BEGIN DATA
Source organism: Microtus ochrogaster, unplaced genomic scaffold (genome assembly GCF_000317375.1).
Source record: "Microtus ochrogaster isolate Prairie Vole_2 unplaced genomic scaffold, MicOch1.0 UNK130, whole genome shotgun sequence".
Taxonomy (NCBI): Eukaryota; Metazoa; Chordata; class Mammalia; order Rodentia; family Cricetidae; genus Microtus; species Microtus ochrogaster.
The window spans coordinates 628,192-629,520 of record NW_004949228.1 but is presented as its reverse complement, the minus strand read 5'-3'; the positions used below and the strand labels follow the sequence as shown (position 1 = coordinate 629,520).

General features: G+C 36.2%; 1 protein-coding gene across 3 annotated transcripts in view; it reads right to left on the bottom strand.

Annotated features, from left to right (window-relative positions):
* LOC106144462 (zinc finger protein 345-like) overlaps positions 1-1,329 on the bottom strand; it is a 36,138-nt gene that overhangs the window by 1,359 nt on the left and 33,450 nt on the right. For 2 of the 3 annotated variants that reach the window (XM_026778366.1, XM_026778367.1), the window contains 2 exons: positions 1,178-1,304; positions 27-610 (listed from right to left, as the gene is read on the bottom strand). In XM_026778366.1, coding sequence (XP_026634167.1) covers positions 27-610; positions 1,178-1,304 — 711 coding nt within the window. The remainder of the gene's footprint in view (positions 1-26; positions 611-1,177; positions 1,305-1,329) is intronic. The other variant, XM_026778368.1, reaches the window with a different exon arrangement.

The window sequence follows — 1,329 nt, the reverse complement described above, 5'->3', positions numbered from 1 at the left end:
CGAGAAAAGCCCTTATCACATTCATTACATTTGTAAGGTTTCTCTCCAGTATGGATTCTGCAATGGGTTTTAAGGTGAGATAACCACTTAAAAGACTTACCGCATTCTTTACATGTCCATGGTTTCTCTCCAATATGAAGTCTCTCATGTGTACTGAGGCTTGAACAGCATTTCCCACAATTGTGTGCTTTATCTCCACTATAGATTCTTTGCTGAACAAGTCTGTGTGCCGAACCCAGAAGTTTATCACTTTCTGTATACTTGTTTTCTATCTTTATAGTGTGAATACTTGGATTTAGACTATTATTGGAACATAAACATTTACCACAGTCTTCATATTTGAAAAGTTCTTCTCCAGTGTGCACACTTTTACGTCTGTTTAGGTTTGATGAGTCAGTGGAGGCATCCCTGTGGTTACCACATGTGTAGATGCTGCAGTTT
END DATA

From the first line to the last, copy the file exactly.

Source organism: Microtus ochrogaster, unplaced genomic scaffold (genome assembly GCF_000317375.1).
Source record: "Microtus ochrogaster isolate Prairie Vole_2 unplaced genomic scaffold, MicOch1.0 UNK130, whole genome shotgun sequence".
Taxonomy (NCBI): Eukaryota; Metazoa; Chordata; class Mammalia; order Rodentia; family Cricetidae; genus Microtus; species Microtus ochrogaster.
The window spans coordinates 628,192-629,520 of record NW_004949228.1 but is presented as its reverse complement, the minus strand read 5'-3'; the positions used below and the strand labels follow the sequence as shown (position 1 = coordinate 629,520).

General features: G+C 36.2%; 1 protein-coding gene across 3 annotated transcripts in view; it reads right to left on the bottom strand.

Annotated features, from left to right (window-relative positions):
* LOC106144462 (zinc finger protein 345-like) overlaps positions 1-1,329 on the bottom strand; it is a 36,138-nt gene that overhangs the window by 1,359 nt on the left and 33,450 nt on the right. For 2 of the 3 annotated variants that reach the window (XM_026778366.1, XM_026778367.1), the window contains 2 exons: positions 1,178-1,304; positions 27-610 (listed from right to left, as the gene is read on the bottom strand). In XM_026778366.1, coding sequence (XP_026634167.1) covers positions 27-610; positions 1,178-1,304 — 711 coding nt within the window. The remainder of the gene's footprint in view (positions 1-26; positions 611-1,177; positions 1,305-1,329) is intronic. The other variant, XM_026778368.1, reaches the window with a different exon arrangement.

The window sequence follows — 1,329 nt, the reverse complement described above, 5'->3', positions numbered from 1 at the left end:
CGAGAAAAGCCCTTATCACATTCATTACATTTGTAAGGTTTCTCTCCAGTATGGATTCTGCAATGGGTTTTAAGGTGAGATAACCACTTAAAAGACTTACCGCATTCTTTACATGTCCATGGTTTCTCTCCAATATGAAGTCTCTCATGTGTACTGAGGCTTGAACAGCATTTCCCACAATTGTGTGCTTTATCTCCACTATAGATTCTTTGCTGAACAAGTCTGTGTGCCGAACCCAGAAGTTTATCACTTTCTGTATACTTGTTTTCTATCTTTATAGTGTGAATACTTGGATTTAGACTATTATTGGAACATAAACATTTACCACAGTCTTCATATTTGAAAAGTTCTTCTCCAGTGTGCACACTTTTACGTCTGTTTAGGTTTGATGAGTCAGTGGAGGCATCCCTGTGGTTACCACATGTGTAGATGCTGCAGTTT